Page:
The uncertainty over MG Rover’s future and its eventual demise earlier this year was played out in the national media at every ghastly turn. Aside from the usual soap opera stuff that we have come to expect from a company with Rover’s history, the sorry affair was notable for the prominence of Chinese firms among the prospective buyers.

China’s market leading Shanghai Automotive (SAIC) – which was supposed to be doing a joint venture deal to effectively rescue ailing MG Rover – eventually lost out in the post-bankruptcy bid for remaining assets to a smaller company, Nanjing Automotive.

What on earth do these Chinese companies see in MG Rover anyway, many asked?

The answer lies in their nascent global ambitions – something that applies to SAIC in particular. While Western companies get justifiably excited about the huge demand opportunities in China, Chinese domestic makers have one eye firmly on future export earnings.

The Chinese are an ambitious lot and they were never going to be content with merely being the world’s major supplier for kids’ plastic toys or low-cost white and black goods. The aim is to build vehicles that can find customers in world markets.

In Europe, acquiring MG Rover offered the possibility of a head start to market penetration – products off the shelf, recognised brands and a distribution network to build on. But acquiring an existing manufacturer isn’t the only way in. Breaking into markets around the world with vehicles sold through locally based distributors is another strategy for the Chinese and it is already happening.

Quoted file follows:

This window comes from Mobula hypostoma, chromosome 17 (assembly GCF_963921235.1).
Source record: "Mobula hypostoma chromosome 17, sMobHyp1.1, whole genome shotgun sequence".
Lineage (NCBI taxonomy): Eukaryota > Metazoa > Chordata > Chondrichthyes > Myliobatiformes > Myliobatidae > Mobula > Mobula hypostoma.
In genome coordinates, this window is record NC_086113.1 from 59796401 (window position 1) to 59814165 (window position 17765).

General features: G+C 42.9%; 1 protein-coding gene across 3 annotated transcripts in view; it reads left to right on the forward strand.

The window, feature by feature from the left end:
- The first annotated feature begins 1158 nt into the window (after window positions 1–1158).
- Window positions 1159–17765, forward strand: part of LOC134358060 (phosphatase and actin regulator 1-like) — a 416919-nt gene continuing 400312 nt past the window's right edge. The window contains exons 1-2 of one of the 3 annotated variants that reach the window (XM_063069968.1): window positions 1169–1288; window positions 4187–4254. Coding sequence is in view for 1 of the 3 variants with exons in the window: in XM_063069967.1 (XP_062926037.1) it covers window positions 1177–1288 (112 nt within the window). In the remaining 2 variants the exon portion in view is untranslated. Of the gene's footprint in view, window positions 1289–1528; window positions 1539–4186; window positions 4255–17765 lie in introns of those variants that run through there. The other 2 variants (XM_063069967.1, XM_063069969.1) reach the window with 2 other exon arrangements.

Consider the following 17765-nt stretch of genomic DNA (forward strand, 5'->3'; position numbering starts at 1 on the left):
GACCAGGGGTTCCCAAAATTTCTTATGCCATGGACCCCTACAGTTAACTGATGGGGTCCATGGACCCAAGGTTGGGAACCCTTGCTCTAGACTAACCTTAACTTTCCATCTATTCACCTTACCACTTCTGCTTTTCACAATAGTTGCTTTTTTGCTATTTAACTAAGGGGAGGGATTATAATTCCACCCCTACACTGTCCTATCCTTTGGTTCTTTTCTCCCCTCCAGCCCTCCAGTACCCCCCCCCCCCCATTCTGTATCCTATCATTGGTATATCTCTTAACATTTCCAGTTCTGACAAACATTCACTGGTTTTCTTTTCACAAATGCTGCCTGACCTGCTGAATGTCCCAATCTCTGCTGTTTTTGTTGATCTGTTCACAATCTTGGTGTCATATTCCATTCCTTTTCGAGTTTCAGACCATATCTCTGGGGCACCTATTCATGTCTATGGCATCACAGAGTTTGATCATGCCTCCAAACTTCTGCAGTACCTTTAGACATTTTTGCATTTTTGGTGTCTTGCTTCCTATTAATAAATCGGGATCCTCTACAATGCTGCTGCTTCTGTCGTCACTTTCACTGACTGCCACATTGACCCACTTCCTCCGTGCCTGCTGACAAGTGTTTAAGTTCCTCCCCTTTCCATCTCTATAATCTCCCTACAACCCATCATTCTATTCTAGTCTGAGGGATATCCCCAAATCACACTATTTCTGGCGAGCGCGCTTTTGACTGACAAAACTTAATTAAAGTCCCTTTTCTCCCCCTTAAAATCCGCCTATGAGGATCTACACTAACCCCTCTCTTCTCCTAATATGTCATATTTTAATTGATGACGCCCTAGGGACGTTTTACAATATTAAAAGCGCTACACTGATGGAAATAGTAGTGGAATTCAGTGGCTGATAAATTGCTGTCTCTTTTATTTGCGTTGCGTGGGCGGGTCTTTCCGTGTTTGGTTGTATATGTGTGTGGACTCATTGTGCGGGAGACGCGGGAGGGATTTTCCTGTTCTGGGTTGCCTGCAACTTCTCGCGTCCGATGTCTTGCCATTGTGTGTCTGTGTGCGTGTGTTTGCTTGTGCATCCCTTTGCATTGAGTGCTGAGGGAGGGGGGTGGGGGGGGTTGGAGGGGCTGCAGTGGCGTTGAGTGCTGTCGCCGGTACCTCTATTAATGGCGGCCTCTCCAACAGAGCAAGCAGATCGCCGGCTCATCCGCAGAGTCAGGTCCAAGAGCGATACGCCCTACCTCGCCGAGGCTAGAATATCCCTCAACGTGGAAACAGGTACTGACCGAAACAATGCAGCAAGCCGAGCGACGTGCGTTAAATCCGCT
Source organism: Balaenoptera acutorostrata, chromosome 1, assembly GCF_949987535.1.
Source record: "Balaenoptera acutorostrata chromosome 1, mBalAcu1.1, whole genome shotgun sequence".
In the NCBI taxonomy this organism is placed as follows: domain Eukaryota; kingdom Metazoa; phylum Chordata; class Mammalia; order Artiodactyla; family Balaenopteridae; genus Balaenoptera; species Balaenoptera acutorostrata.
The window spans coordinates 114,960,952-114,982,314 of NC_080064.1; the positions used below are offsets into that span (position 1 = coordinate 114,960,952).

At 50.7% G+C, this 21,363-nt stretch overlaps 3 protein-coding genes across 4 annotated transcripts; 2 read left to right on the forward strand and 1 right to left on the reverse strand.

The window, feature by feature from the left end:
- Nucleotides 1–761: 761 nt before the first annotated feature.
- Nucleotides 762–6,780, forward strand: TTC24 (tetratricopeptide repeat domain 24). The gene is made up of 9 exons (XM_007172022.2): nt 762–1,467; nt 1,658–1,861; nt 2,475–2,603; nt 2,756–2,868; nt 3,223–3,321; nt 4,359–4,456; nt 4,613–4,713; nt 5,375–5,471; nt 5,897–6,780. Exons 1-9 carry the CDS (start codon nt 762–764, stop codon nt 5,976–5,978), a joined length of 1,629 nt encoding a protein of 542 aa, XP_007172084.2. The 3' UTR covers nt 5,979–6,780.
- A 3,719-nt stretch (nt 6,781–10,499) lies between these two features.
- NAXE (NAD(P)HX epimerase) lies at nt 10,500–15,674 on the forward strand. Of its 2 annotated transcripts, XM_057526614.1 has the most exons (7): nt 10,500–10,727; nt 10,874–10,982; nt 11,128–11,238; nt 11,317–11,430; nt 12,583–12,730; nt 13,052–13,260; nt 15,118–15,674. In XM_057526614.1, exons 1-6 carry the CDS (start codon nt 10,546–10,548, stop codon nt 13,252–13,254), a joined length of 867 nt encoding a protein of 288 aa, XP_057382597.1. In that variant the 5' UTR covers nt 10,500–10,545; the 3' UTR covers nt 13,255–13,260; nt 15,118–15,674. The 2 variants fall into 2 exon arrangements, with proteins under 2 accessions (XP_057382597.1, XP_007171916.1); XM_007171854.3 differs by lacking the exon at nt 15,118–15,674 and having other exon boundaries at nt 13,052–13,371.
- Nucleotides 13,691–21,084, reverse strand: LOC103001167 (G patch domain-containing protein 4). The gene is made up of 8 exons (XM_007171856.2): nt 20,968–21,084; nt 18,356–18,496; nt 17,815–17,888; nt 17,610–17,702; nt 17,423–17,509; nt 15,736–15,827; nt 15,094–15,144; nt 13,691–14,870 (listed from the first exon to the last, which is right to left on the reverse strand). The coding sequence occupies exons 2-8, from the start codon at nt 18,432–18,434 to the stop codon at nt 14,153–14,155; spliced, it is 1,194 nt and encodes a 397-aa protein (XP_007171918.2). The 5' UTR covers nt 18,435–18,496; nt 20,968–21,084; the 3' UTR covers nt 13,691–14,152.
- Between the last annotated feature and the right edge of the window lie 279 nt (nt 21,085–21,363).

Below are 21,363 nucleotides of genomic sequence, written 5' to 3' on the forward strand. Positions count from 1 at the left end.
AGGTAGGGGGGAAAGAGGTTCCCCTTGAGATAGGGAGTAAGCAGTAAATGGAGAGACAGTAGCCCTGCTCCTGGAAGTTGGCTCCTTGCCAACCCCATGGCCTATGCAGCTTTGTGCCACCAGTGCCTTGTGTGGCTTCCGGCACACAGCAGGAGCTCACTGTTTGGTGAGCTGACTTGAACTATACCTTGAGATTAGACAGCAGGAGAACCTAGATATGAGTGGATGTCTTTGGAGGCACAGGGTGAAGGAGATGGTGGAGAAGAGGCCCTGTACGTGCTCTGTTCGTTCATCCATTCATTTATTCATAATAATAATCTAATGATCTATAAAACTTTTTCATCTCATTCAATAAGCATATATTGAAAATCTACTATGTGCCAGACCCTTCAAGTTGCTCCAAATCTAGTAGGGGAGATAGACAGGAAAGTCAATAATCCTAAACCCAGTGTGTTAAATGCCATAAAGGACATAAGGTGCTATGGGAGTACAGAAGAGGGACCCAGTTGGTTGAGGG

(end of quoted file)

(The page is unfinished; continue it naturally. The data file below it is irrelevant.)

The products may be based on old designs and platforms, but the Chinese domestic players are continually adapting and refining them, as well as able to produce them at very low-cost for the domestic market (where Western makers are struggling to compete, especially at the low-end). A new wave of models is being readied for export with export strategies apparently starting to take shape.

In the US, Chery Automotive has teamed up with a well-known maverick who once sold Yugo cars there in the 1980s, Malcom Bricklin, to form ‘Visionary Vehicles’ which has DAS lined up as its distributor. Bricklin claims to have signed up thirty dealers already with more than 160 in the pipeline. Shipments of Chery cars from Wuhu to the US are scheduled to start in mid-2007 at the rate of 200,000 a year.

In a light vehicle market approaching seventeen million units, it’s small beer perhaps (with the value-driven Korean brands mainly in the firing line initially) but as a new entrant to an already crowded and margin-starved marketplace, it’s just one more headache to add to the list for Detroit.

What about Europe?

Perhaps the first point to make is that Europe is a more complex market entry proposition to the Chinese than North America. The national markets are very different in terms of market requirements and market segmentation; manufacturer shares vary widely; the cost of marketing and selling cars in fragmented Europe is much higher than in North America. And Europeans have historically tended to be more loyal to established brands than Americans have, a trait that is especially evident in upmarket segments (just look at the contrasting fortunes of Lexus in the US and in Europe).

Thus far, new-entrant activity by the Chinese makers to Europe has been limited. Chinese toes are being gently dipped in the water.

Only Jiangling Motors (a Chinese minnow) is actually selling a Chinese-made vehicle in Europe. Landwind Europe is selling its Opel Frontera-based SUV, the Landwind.